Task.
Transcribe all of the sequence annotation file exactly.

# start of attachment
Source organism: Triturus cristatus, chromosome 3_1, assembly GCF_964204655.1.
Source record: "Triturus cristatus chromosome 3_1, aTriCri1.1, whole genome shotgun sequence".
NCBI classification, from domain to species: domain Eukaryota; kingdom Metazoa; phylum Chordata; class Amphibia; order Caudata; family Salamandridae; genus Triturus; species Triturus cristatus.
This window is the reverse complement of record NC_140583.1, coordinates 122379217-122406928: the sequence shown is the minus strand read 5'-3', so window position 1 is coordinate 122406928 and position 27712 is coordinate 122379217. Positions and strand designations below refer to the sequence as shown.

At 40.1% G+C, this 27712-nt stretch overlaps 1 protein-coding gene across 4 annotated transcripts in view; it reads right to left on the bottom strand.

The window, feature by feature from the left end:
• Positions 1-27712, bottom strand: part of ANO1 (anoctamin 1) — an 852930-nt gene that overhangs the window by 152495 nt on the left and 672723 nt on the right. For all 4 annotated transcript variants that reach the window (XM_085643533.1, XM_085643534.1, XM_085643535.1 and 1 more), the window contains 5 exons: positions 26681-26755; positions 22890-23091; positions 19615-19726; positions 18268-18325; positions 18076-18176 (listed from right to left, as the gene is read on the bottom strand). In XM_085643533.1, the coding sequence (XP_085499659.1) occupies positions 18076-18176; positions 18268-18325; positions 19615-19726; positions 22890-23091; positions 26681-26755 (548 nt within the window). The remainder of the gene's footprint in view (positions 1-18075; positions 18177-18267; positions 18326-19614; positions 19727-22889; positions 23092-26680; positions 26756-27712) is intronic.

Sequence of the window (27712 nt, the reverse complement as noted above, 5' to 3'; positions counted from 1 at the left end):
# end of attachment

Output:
Source organism: Triturus cristatus, chromosome 3_1, assembly GCF_964204655.1.
Source record: "Triturus cristatus chromosome 3_1, aTriCri1.1, whole genome shotgun sequence".
NCBI classification, from domain to species: domain Eukaryota; kingdom Metazoa; phylum Chordata; class Amphibia; order Caudata; family Salamandridae; genus Triturus; species Triturus cristatus.
This window is the reverse complement of record NC_140583.1, coordinates 122379217-122406928: the sequence shown is the minus strand read 5'-3', so window position 1 is coordinate 122406928 and position 27712 is coordinate 122379217. Positions and strand designations below refer to the sequence as shown.

At 40.1% G+C, this 27712-nt stretch overlaps 1 protein-coding gene across 4 annotated transcripts in view; it reads right to left on the bottom strand.

The window, feature by feature from the left end:
• Positions 1-27712, bottom strand: part of ANO1 (anoctamin 1) — an 852930-nt gene that overhangs the window by 152495 nt on the left and 672723 nt on the right. For all 4 annotated transcript variants that reach the window (XM_085643533.1, XM_085643534.1, XM_085643535.1 and 1 more), the window contains 5 exons: positions 26681-26755; positions 22890-23091; positions 19615-19726; positions 18268-18325; positions 18076-18176 (listed from right to left, as the gene is read on the bottom strand). In XM_085643533.1, the coding sequence (XP_085499659.1) occupies positions 18076-18176; positions 18268-18325; positions 19615-19726; positions 22890-23091; positions 26681-26755 (548 nt within the window). The remainder of the gene's footprint in view (positions 1-18075; positions 18177-18267; positions 18326-19614; positions 19727-22889; positions 23092-26680; positions 26756-27712) is intronic.

Sequence of the window (27712 nt, the reverse complement as noted above, 5' to 3'; positions counted from 1 at the left end):